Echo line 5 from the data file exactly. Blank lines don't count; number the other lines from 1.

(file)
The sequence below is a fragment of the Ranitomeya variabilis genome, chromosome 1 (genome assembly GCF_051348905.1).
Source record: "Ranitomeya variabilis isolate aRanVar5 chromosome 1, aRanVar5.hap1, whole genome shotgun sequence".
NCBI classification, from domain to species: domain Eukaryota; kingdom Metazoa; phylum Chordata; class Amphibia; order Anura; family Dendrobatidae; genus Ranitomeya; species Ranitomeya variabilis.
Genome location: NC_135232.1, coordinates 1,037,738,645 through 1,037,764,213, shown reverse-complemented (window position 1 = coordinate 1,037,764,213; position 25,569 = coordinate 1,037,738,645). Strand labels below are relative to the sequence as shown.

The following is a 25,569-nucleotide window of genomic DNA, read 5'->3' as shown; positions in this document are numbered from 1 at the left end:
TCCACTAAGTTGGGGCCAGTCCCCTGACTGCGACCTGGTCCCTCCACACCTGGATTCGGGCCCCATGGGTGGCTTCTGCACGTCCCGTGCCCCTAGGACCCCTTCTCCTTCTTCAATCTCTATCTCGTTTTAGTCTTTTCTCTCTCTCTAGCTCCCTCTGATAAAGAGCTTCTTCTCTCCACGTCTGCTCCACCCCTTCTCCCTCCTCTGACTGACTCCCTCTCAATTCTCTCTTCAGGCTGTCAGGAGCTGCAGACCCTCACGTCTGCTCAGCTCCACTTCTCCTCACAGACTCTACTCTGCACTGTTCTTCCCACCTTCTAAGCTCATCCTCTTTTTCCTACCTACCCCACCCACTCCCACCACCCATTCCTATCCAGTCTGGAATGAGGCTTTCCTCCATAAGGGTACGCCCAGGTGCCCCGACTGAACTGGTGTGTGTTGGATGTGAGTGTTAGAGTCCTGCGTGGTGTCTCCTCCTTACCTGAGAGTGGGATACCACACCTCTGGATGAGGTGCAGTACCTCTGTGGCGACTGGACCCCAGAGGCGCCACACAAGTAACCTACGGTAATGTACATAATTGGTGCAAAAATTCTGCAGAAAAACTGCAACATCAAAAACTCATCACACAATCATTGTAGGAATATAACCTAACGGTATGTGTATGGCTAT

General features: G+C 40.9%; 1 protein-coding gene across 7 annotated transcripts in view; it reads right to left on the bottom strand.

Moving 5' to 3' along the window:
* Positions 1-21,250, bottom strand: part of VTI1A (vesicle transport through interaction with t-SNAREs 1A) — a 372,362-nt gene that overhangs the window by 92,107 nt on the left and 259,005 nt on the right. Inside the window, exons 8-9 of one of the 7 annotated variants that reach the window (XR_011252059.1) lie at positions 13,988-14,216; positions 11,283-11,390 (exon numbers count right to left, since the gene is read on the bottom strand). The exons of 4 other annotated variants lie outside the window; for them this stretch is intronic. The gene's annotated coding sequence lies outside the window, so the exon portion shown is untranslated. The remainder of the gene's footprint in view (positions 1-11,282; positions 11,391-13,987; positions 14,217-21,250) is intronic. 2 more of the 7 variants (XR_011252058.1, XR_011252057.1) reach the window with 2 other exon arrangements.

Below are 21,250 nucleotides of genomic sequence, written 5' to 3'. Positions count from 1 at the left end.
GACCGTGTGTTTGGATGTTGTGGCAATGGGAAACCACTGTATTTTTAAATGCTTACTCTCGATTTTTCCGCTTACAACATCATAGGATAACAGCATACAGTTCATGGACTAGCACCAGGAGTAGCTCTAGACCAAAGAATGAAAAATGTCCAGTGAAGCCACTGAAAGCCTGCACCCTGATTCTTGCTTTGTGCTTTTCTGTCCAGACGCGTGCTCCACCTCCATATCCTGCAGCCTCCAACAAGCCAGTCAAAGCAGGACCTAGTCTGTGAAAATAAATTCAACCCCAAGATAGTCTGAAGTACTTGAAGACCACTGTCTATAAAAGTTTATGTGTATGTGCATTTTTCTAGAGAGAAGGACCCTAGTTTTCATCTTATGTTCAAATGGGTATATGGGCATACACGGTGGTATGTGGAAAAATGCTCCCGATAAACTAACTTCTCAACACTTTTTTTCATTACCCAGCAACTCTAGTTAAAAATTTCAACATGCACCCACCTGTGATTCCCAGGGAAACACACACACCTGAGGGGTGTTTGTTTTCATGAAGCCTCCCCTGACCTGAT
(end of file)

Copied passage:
The following is a 25,569-nucleotide window of genomic DNA, read 5'->3' as shown; positions in this document are numbered from 1 at the left end: